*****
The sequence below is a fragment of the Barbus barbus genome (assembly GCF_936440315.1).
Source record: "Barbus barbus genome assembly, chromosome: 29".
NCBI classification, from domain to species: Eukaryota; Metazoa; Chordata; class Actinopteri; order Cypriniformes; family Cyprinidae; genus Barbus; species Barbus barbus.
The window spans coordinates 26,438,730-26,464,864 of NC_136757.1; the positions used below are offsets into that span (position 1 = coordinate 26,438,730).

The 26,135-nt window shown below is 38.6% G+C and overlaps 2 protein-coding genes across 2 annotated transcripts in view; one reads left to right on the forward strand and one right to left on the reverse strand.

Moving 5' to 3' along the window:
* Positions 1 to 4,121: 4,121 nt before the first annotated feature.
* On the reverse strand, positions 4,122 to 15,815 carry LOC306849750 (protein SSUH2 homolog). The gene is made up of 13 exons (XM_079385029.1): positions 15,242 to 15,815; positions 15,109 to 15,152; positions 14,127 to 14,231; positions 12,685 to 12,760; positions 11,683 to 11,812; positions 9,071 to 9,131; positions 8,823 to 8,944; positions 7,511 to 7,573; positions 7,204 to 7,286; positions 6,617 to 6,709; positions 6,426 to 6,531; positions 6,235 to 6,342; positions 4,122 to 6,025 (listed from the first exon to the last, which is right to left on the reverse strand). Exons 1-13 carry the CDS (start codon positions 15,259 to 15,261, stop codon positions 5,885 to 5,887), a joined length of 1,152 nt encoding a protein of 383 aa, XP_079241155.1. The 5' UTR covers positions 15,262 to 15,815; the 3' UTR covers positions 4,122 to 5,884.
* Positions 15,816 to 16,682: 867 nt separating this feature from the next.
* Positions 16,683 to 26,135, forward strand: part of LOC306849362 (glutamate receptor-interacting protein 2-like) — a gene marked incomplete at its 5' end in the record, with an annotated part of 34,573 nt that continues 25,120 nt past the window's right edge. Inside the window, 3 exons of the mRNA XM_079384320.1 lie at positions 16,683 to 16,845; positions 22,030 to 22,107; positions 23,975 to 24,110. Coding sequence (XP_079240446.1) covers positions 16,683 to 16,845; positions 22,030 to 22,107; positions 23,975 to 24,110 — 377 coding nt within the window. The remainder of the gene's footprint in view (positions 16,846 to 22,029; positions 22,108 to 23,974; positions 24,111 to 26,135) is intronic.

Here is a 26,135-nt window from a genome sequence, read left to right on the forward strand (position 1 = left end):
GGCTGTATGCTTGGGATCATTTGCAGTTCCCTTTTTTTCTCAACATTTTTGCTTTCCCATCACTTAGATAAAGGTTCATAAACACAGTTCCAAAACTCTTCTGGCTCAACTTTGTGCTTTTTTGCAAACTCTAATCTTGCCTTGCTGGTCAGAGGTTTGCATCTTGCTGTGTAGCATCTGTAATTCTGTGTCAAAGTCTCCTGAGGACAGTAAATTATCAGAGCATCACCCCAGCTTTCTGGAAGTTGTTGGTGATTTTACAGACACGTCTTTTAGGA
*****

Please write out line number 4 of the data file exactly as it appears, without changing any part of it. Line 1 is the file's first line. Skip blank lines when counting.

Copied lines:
The window spans coordinates 26,438,730-26,464,864 of NC_136757.1; the positions used below are offsets into that span (position 1 = coordinate 26,438,730).